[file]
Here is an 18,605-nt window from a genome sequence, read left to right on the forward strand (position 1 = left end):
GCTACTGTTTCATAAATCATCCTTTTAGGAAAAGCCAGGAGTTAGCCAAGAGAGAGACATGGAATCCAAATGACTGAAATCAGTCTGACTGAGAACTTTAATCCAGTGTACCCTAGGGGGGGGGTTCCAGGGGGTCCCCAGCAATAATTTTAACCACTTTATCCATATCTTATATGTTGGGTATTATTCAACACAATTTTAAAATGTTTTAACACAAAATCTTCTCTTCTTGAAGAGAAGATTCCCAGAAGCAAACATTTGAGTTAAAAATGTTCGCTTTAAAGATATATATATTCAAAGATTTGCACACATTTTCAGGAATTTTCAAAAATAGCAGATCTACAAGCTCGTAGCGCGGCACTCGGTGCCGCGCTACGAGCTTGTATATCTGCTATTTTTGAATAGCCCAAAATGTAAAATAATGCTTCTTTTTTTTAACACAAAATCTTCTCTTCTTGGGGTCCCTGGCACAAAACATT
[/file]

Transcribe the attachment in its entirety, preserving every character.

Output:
Here is an 18,605-nt window from a genome sequence, read left to right on the forward strand (position 1 = left end):
GCTACTGTTTCATAAATCATCCTTTTAGGAAAAGCCAGGAGTTAGCCAAGAGAGAGACATGGAATCCAAATGACTGAAATCAGTCTGACTGAGAACTTTAATCCAGTGTACCCTAGGGGGGGGGTTCCAGGGGGTCCCCAGCAATAATTTTAACCACTTTATCCATATCTTATATGTTGGGTATTATTCAACACAATTTTAAAATGTTTTAACACAAAATCTTCTCTTCTTGAAGAGAAGATTCCCAGAAGCAAACATTTGAGTTAAAAATGTTCGCTTTAAAGATATATATATTCAAAGATTTGCACACATTTTCAGGAATTTTCAAAAATAGCAGATCTACAAGCTCGTAGCGCGGCACTCGGTGCCGCGCTACGAGCTTGTATATCTGCTATTTTTGAATAGCCCAAAATGTAAAATAATGCTTCTTTTTTTTAACACAAAATCTTCTCTTCTTGGGGTCCCTGGCACAAAACATT